At the age of seven Robert Reed was inspired to become a musician after hearing Mike Oldfield's "Tubular Bells." He went on to learn how to play not just one, but all the instruments featured on the album. Released in July 2014, Sanctuary is the fruition of his desire to create an album in the style of Tubular Bells; As a multi-instrumentalist, Reed composed "Sanctuary," and has played all the instruments, without any synthesizers or sampling, he wanted everything to be real.
For those not familiar with Robert Reed, he is the leader and keyboardist of Magenta, a well established progressive rock group. He also created the incredible debut release by Kompendium, which I reviewed last summer. While Reed owned all the guitars and other instrumentation used on Sanctuary, he needed to hire the larger percussion instruments, like timpani's and tubular bells. A truck arrived with a load of the most expensive percussion provided by the lead percussionist of the Welsh National Orchestra. Reed said, "For two days he frowned as I made my way through playing these instruments, like a kid in a sweet shop. Whenever I struggled he continued to ask if I wanted him to play them. I replied that I couldn't, as it would break the pledge of making the album by myself.... Everything is played by hand by myself, except for guest vocalists, Synergy Vocals."
By no means is Sanctuary a rehash of Tubular Bells, it is much more of a tribute. Reed worked hard to compose melodies that stand on their own, while still capturing the emotion conveyed through Oldfield's playing that replaced lyrics on Tubular Bells. Reed used voices singing vowels combined with nonsensical words instead of lyrics. The result is an intriguing piece of emotional instrumental music.
The surround mix Is enveloping, with an excellent sonic quality. Repeated in a myriad of variations throughout the disc, the main theme sets the tone that continues throughout the album. Electric guitar takes the spotlight and it dominates the score with rich clarity, sparkle, and roundness. The Synergy vocalists place a canvas in the background from the rear channels, while the recorders offer up pastoral vistas. The resonant bass carries forward the sentiment of Tubular Bells without overpowering the remaining parts.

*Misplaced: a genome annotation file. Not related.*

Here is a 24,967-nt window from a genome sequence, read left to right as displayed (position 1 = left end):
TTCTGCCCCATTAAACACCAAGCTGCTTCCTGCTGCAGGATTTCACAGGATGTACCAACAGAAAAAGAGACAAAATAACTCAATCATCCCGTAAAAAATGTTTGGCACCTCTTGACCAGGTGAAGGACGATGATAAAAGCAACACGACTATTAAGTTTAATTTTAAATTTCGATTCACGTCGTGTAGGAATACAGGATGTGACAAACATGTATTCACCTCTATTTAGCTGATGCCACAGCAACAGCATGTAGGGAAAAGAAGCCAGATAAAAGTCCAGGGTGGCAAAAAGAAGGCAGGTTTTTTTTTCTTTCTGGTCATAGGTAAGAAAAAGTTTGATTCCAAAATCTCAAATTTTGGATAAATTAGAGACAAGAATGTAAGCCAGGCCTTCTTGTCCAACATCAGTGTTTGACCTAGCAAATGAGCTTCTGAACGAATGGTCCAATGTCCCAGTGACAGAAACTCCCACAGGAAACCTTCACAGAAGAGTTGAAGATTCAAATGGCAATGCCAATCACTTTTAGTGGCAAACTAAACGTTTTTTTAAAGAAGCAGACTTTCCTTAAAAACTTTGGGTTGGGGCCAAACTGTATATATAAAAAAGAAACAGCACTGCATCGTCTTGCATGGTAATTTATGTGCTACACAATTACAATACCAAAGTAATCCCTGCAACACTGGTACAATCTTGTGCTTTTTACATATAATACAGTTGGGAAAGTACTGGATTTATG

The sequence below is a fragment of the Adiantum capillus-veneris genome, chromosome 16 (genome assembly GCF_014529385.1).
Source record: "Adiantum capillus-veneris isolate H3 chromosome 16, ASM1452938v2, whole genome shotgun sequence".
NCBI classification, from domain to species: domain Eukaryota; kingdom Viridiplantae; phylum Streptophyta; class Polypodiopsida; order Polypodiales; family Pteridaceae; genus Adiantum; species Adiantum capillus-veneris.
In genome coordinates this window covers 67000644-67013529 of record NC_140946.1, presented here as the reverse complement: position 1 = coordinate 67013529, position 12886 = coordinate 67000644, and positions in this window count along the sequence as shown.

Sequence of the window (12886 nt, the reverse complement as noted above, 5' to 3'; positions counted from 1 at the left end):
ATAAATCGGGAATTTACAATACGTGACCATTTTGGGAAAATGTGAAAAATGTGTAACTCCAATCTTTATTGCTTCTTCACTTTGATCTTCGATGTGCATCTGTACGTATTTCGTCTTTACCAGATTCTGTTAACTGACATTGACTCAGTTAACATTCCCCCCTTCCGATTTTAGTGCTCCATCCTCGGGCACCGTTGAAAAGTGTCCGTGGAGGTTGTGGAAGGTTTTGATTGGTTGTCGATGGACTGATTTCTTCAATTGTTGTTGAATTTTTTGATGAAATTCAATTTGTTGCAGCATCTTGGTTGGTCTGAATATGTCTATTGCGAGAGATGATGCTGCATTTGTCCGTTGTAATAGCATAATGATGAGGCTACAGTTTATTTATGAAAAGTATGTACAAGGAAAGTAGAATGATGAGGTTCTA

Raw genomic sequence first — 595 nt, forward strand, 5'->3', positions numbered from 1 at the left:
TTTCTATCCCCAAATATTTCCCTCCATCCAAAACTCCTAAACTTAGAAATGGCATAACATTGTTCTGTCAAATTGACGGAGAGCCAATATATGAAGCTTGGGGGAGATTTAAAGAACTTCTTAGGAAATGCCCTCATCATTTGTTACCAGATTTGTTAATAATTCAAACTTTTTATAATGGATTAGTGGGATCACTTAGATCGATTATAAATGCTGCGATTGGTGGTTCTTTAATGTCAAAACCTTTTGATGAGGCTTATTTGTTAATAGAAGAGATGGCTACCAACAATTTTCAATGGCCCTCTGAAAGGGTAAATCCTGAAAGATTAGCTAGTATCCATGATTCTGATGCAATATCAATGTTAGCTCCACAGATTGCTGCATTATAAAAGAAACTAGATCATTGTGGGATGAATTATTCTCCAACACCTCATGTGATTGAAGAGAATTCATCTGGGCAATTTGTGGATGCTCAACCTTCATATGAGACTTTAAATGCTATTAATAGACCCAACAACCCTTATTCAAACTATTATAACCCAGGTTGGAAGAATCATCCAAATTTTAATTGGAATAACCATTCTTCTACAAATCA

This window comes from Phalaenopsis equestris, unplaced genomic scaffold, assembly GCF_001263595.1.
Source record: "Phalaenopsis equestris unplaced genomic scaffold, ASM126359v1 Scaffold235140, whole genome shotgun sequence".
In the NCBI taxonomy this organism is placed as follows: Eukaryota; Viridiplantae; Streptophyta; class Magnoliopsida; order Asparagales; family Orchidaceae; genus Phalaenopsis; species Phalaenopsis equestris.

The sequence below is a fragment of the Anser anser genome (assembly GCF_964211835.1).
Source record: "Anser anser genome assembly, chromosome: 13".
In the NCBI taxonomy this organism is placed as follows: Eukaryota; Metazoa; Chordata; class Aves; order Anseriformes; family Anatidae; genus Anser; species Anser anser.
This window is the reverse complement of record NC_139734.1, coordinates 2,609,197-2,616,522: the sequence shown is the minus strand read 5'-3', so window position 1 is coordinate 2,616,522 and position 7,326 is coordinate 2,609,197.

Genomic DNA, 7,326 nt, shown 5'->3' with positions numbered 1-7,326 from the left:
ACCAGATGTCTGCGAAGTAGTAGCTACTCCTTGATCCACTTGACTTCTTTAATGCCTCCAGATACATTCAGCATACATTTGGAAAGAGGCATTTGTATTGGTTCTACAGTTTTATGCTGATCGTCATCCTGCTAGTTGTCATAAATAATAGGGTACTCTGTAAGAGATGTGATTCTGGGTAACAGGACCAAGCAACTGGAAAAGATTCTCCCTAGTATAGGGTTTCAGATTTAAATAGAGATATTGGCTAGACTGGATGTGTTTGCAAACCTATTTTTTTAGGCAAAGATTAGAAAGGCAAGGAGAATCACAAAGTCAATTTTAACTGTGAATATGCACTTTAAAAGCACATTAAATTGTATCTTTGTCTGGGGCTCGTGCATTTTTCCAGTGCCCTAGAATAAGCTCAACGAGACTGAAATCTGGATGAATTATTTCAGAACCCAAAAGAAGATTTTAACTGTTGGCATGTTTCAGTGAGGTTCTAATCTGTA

As the second part unfolds the vibraphone spreads across the back channels nodding to fusion percussion master Pierre Moerlen. Forget about synthesizers and sequencers, Sanctuary features acoustic guitar, bass, and recorder which spread out across the front, providing fantastic separation among the parts, it is so very nice to hear music played by musicians, well, one musician in this case! Of course this album wouldn't be complete without the use of tubular bells that chime in subtly as it nears the climax. As the dynamics build the spark from his electric guitar drive the piece into tympani overdrive. Topping it off with the main theme emphasized by voices chanting "Oh maka-che, maka- che, maka-chukala" Sanctuary really draws its parallels to Oldfield's original TB album. The outro calmly closes the two part piece, a real nice tribute overall.
Naturally I prefer the MLP 96kHz / 24 bit 5.1 Surround Sound version, which has very good balance and plenty of space among instruments. The Stereo Lossless version unifies parts within the mix while presenting a wide and somewhat deep soundstage. Certainly for fans of both Oldfield and Reed this is an album to include in your collection. An enjoyable listen.
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